Saturday Night Live Takes America Home for the Holidays and It’s Painfully Funny

Plus: Don’t miss Kate McKinnon as Greta Thunberg.

Saturday Night Live’s opening sketch this week once again managed to sum up the desperately divided state of American politics, in six painfully accurate minutes.

It takes place around three dinner tables: There’s an ultraliberal family in San Francisco, California, praying to “gender-neutral spirits,” a conservative family in Charleston, South Carolina, praying to “original American Jesus,” and a black family in Atlanta, Georgia, praying to “historically correct black Jesus.” 

In San Francisco, Trump has “violated the constitution.” In Charleston, he’s simply committed “the crime of being an alpha male who actually gets things done.” When a young Chris Redd suggests talking politics in Atlanta, Kenan Thompson responds, “Oh, you mean how Trump is definitely getting impeached and then definitely getting reelected? I’m good.”

Aidy Bryant’s snowman narrator finally chimes in to wrap things up: “Those three families may seem different, but, see, they have one important thing in common. They live in states where their votes don’t matter. Because none of them live in the three states that will decide our election. They’ll debate the issues all year long, but then it all comes down to 1,000 people in Wisconsin who won’t even think about the election until the morning of. And that’s the magic of the electoral college.”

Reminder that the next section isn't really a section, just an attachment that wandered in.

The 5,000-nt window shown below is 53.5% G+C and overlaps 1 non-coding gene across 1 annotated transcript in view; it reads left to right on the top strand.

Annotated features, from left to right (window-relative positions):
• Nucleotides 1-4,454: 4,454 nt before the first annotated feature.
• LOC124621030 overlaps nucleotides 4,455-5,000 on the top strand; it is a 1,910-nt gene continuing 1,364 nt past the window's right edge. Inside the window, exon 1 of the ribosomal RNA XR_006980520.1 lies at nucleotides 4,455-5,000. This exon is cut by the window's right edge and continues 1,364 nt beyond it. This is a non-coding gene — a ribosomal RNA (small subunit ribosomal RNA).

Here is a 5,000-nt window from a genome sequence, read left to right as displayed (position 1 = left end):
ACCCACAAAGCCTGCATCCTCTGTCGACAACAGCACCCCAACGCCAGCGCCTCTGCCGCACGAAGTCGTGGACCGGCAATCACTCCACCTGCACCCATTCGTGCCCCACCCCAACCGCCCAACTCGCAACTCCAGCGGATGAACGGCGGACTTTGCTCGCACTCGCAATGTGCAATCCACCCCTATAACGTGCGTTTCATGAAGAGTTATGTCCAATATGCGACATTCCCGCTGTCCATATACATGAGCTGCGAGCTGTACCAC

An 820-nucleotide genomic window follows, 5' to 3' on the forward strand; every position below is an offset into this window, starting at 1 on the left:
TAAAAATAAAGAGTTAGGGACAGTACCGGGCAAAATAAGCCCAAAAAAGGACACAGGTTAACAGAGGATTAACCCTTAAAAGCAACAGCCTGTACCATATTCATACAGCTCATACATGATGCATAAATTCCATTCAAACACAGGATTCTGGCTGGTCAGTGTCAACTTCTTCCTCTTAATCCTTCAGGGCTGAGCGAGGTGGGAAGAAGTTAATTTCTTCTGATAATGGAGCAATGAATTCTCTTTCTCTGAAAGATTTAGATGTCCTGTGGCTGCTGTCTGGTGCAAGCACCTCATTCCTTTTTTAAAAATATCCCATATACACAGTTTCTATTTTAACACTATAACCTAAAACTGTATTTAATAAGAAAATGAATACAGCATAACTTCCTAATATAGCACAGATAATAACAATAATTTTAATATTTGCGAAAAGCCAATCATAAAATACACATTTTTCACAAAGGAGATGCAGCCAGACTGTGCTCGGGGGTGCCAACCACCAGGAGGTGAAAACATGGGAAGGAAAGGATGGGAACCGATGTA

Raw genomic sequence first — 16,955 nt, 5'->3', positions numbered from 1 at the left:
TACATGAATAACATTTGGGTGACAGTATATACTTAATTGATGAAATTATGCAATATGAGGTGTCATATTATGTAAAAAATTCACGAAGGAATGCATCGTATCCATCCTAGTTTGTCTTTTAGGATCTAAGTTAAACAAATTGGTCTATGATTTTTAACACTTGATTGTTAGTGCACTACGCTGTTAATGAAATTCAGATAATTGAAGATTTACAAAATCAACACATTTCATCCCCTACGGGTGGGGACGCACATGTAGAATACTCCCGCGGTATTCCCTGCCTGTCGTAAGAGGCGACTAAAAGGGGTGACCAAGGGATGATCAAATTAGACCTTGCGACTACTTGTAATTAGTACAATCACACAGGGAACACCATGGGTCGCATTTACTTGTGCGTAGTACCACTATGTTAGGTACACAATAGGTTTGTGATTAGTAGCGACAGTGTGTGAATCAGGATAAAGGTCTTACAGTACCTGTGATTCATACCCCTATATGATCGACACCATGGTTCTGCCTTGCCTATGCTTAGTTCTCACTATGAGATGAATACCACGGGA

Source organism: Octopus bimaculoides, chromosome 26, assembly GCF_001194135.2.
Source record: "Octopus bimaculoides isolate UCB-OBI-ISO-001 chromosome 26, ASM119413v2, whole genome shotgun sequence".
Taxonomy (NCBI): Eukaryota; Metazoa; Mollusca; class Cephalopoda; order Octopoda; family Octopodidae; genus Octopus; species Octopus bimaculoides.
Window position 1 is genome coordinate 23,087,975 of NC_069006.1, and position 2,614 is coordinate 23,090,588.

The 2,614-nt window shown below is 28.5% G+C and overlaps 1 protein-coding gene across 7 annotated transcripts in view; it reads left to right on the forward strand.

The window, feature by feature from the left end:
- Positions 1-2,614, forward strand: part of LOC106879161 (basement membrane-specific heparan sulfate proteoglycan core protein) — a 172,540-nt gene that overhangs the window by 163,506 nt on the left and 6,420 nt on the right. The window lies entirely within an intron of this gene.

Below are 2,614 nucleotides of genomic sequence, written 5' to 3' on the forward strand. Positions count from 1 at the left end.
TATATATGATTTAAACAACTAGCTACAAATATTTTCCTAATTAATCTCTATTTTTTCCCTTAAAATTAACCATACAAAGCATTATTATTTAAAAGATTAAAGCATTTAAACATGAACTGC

Then: enter Greta. Watch the full sketch above.

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We didn't know what to expect when we told you we needed to raise $400,000 before our fiscal year closed on June 30, and we're thrilled to report that our incredible community of readers contributed some $415,000 to help us keep charging as hard as we can during this crazy year.

You just sent an incredible message: that quality journalism doesn't have to answer to advertisers, billionaires, or hedge funds; that newsrooms can eke out an existence thanks primarily to the generosity of its readers. That's so powerful. Especially during what's been called a "media extinction event" when those looking to make a profit from the news pull back, the Mother Jones community steps in.

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